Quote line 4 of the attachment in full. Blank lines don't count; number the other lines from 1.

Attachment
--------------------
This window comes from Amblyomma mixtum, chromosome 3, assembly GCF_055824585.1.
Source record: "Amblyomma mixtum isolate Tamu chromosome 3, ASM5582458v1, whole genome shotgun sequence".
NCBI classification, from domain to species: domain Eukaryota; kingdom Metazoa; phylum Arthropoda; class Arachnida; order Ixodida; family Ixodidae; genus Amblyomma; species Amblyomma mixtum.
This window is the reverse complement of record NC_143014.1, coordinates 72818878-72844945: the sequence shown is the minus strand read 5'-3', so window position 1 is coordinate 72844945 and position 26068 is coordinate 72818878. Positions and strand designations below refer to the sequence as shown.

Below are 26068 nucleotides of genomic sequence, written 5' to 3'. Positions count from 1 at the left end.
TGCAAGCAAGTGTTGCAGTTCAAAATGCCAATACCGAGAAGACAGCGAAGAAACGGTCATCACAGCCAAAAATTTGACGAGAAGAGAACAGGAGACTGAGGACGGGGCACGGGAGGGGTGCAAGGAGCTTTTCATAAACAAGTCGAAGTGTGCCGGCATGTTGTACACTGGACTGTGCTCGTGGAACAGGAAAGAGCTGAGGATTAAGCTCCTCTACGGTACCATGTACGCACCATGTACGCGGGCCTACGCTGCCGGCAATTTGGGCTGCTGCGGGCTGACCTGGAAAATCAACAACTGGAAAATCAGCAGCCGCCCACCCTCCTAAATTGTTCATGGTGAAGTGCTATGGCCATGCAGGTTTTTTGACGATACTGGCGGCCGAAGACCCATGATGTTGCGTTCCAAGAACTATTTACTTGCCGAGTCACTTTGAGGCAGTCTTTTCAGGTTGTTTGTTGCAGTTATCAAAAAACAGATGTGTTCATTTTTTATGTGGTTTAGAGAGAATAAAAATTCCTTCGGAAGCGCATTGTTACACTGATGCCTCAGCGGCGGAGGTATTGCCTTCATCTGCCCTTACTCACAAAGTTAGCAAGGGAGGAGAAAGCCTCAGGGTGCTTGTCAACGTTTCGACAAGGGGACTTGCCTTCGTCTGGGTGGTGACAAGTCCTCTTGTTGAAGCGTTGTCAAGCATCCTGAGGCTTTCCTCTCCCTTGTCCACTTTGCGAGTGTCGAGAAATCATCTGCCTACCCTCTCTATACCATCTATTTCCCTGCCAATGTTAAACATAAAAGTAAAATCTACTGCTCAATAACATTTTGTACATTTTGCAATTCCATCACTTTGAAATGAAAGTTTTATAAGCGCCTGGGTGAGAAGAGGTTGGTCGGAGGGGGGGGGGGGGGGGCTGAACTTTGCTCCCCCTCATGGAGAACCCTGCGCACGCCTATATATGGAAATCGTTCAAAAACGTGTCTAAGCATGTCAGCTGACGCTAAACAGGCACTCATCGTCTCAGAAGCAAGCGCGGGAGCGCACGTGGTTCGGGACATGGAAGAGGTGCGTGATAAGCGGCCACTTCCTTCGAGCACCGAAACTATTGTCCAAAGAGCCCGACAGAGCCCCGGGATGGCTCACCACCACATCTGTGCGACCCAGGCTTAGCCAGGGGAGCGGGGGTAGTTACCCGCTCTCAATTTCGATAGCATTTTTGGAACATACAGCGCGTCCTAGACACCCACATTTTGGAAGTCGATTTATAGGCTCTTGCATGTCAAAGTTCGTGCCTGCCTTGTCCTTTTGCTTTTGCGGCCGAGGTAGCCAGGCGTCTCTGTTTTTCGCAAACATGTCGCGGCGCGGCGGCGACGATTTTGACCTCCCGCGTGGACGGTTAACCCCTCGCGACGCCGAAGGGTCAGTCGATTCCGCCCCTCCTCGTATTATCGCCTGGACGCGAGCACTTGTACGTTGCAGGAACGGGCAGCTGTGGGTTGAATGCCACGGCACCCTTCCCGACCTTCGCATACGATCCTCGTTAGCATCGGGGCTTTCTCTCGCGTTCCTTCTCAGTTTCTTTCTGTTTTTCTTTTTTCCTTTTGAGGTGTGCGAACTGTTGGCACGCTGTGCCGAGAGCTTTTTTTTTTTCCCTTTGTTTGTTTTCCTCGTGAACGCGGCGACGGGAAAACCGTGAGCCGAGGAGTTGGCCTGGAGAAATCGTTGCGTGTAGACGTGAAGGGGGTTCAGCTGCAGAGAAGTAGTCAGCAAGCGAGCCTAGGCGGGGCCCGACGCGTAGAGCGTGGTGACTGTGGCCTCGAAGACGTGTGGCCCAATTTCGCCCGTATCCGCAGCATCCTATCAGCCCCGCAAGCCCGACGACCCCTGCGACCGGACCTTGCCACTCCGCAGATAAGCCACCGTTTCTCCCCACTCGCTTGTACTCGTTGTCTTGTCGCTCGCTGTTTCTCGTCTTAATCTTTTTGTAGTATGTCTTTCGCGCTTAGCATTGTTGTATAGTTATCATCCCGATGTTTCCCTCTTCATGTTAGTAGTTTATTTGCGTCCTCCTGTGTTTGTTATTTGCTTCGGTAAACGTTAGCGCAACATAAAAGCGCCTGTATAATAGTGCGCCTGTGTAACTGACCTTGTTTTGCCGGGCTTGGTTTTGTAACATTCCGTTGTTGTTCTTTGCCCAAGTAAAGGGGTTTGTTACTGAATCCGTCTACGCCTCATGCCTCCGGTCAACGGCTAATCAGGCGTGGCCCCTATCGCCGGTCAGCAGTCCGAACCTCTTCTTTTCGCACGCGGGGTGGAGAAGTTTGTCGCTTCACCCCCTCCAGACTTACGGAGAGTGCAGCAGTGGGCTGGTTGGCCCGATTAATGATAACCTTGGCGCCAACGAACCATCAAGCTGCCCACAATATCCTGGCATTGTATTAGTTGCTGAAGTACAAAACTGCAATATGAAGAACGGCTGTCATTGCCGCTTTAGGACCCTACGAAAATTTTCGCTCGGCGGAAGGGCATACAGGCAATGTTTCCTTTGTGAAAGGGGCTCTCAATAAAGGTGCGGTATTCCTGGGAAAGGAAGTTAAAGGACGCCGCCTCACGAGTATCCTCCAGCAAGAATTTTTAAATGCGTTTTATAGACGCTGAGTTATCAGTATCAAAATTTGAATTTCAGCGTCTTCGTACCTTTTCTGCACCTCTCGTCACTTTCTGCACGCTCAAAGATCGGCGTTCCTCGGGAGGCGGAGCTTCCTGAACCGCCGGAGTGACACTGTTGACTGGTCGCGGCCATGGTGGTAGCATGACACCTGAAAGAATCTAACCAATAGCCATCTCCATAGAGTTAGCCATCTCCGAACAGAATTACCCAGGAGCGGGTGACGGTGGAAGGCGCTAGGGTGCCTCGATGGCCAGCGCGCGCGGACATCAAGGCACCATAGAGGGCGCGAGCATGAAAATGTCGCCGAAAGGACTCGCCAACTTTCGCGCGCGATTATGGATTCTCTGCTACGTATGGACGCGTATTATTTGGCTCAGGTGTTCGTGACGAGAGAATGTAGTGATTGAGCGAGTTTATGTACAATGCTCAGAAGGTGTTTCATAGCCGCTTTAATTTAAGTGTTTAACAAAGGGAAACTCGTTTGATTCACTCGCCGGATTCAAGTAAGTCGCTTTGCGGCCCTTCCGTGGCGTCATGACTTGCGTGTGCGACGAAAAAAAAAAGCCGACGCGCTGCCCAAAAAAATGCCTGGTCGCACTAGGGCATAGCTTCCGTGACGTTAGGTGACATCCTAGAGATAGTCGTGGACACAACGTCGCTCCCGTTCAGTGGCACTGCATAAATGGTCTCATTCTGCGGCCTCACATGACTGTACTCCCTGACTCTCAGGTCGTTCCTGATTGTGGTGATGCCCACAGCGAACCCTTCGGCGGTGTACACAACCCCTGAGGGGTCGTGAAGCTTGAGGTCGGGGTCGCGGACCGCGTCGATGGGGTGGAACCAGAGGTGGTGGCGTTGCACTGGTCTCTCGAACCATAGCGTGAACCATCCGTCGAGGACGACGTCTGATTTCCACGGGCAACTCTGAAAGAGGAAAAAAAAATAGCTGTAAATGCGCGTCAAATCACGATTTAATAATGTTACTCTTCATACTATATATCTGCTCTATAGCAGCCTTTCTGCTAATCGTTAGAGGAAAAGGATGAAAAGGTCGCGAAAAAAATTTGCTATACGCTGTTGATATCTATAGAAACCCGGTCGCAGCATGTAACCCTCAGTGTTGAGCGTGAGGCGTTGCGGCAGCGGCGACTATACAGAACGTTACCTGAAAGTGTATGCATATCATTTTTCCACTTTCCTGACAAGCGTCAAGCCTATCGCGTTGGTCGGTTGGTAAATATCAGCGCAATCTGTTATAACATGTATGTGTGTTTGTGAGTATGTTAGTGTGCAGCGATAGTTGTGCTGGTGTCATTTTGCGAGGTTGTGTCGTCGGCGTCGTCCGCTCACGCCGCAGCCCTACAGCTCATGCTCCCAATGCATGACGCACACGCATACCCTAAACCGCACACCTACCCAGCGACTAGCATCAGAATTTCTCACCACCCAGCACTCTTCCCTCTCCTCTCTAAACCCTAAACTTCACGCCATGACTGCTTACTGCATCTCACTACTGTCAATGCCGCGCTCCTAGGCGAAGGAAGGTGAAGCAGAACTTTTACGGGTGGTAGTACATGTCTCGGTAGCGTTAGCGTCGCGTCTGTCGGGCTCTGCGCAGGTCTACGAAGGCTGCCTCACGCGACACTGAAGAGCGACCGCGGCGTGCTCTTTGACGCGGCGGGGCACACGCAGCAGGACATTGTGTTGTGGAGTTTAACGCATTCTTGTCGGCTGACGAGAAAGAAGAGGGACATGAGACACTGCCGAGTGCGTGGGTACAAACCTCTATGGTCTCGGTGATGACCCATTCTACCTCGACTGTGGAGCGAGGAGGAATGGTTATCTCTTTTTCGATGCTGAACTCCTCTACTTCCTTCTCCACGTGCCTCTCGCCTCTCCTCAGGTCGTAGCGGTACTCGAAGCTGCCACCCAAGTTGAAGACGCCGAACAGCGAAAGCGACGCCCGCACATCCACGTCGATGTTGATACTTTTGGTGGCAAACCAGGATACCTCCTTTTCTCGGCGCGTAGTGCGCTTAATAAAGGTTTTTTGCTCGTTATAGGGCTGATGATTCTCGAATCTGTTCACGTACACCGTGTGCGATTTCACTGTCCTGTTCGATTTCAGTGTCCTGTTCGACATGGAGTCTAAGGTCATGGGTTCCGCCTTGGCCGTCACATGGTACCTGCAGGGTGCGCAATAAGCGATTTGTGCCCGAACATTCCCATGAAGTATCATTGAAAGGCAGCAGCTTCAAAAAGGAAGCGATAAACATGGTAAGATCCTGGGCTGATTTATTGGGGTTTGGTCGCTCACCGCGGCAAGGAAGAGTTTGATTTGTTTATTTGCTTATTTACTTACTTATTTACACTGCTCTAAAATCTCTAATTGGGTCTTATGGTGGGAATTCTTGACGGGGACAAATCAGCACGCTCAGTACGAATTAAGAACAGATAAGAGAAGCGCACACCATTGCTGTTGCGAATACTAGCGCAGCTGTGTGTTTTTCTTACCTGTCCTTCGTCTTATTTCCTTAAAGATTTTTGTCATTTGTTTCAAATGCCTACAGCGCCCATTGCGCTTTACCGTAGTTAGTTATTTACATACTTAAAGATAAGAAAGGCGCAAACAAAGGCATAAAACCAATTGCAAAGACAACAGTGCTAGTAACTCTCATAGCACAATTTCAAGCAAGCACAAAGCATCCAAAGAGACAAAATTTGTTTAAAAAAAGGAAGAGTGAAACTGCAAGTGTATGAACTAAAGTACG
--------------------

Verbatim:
This window is the reverse complement of record NC_143014.1, coordinates 72818878-72844945: the sequence shown is the minus strand read 5'-3', so window position 1 is coordinate 72844945 and position 26068 is coordinate 72818878. Positions and strand designations below refer to the sequence as shown.